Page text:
DigitalGlobe’s WorldView-3 high-resolution optical satellite, under construction by Ball Aerospace & Technologies Corp. of Boulder, Colo., would be launched as scheduled in mid-2014, also on an Atlas 5 rocket, under the postmerger scenario.
DigitalGlobe and GeoEye spent months circling each other and trying to control a merger scenario before it became clear that it was GeoEye’s contract with the U.S. National Geospatial-Intelligence Agency (NGA), and not DigitalGlobe’s, that would take the brunt of the budget cuts NGA was imposing on the ostensibly 10-year EnhancedView image purchase contract.
That decision threw the match in DigitalGlobe’s favor and resulted in the merger that was proposed in July.
EnhancedView was a $7.3 billion contract about evenly divided between the two companies. Given the expected cuts to the GeoEye piece, the two companies are now operating under the assumption that GeoEye receives no further service agreement payments from NGA after Nov. 30, and that GeoEye does not receive any further GeoEye-2 cost reimbursements from NGA.
The future revenue estimates, which DigitalGlobe officials insisted should not be viewed as formal company forecasts, assume that DigitalGlobe’s EnhancedView contract continues as planned. NGA has notified DigitalGlobe that its EnhancedView funding will remain intact for the second year of the 10-year duration, which ends in August 2013.
Under the EnhancedView terms, DigitalGlobe will receive annual payments from NGA totaling $250 million per year for the first four years, and then $300 million per year for the remaining six years.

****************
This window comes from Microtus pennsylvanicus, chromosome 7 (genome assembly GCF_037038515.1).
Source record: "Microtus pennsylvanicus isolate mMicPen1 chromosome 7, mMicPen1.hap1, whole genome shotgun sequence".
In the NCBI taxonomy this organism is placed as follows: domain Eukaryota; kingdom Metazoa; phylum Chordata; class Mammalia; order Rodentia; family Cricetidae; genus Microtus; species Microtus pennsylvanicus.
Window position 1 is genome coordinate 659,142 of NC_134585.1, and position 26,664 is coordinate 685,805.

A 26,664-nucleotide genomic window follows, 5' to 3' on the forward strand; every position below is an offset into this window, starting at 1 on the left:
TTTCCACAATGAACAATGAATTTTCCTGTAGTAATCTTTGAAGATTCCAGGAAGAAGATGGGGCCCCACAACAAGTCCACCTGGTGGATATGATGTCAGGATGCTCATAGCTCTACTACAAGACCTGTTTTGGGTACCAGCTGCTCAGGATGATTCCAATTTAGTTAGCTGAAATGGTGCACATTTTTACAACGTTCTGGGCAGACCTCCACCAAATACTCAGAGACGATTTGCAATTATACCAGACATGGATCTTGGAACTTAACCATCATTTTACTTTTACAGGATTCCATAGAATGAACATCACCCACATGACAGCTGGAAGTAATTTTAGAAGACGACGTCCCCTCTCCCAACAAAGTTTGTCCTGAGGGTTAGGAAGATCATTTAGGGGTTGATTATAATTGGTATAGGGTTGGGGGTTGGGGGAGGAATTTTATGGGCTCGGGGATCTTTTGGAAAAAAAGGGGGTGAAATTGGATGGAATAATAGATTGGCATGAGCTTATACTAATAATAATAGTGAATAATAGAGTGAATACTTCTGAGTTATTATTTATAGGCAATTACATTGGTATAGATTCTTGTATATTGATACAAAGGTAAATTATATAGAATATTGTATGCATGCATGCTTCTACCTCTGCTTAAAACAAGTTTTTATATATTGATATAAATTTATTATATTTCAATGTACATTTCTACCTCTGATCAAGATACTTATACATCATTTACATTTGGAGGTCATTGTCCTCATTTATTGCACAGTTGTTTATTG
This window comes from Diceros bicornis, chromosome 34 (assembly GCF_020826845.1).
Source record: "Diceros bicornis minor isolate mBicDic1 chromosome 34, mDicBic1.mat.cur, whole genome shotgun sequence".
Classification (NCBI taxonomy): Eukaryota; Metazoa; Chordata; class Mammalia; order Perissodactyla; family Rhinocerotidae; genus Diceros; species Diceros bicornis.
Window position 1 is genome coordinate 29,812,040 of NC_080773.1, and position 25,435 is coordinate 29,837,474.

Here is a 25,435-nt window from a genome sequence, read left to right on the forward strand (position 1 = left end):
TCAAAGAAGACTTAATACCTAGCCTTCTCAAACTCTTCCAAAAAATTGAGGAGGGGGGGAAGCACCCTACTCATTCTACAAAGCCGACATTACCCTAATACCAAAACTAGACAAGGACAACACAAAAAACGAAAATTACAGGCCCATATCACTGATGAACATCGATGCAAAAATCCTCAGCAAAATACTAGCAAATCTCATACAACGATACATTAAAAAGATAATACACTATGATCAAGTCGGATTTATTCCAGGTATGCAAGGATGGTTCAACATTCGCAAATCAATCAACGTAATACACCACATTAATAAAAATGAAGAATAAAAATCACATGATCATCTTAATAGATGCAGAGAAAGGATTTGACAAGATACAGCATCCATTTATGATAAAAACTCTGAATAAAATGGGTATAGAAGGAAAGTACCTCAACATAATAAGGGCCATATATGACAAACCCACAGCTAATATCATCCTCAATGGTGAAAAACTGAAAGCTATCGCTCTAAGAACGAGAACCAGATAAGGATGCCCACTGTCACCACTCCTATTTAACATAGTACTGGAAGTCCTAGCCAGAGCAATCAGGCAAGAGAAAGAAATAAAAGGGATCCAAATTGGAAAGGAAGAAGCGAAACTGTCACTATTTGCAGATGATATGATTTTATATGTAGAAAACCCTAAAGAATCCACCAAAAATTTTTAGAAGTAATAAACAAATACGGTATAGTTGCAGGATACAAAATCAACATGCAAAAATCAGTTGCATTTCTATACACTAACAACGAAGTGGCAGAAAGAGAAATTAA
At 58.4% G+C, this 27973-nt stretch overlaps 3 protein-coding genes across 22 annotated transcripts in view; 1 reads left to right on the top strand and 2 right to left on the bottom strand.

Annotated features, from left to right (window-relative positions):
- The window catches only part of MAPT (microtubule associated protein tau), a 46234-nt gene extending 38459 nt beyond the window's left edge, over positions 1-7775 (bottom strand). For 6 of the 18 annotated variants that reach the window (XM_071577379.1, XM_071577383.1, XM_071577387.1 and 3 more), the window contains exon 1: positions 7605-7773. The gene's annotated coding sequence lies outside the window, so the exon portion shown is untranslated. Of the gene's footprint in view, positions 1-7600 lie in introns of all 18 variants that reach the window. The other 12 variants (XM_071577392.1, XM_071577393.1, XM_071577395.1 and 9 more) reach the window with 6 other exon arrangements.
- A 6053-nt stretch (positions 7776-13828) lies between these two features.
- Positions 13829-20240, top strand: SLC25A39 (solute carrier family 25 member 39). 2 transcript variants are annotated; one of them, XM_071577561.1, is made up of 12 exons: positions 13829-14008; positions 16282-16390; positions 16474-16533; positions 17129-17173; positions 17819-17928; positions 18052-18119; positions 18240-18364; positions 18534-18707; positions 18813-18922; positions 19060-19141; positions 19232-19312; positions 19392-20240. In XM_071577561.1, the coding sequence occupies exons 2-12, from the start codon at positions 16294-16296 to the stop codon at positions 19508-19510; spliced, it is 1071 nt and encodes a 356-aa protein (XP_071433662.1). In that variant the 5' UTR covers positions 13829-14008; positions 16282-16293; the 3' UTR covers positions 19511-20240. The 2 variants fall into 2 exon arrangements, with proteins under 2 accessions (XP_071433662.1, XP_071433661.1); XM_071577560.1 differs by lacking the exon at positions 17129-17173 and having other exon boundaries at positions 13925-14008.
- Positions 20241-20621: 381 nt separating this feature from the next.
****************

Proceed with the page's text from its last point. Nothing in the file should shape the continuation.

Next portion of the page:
EnhancedView payments are conditioned on the company’s meeting performance criteria and making capital investments that will increase the amount of imagery furnished to NGA.
In the conference call, DigitalGlobe Chief Financial Officer Yancey L. Spruill said the company in July deployed the last three of seven remote image reception facilities required under EnhancedView, a milestone that resulted in an immediate increase in NGA monthly payments.
The last big capital investment under EnhancedView will be WorldView-3’s launch in 2014.
The NGA contract gives the agency the right to order that the WorldView-2 satellite, which now operates at an altitude of 770 kilometers in polar orbit, be lowered to 496 kilometers to provide sharper imagery — but also a smaller field of view — starting in September 2013.
The NGA monthly payment increase was only part of the story the company delivered to investors in its third-quarter financial report, which like the merger prospectus was issued Oct. 31.
For the nine months ending Sept. 30, DigitalGlobe reported revenue of $296 million, up 22.4 percent over the same period a year ago. Operating income was $47 million, nearly quadruple the 2011 figure. Commercial revenue, where DigitalGlobe sees some of its best growth prospects in the coming years — all those maps for tablets, navigation devices and smartphones — was up 29.2 percent, to $65 million.
Growth occurred “in every revenue line and customer group,” Spruill said.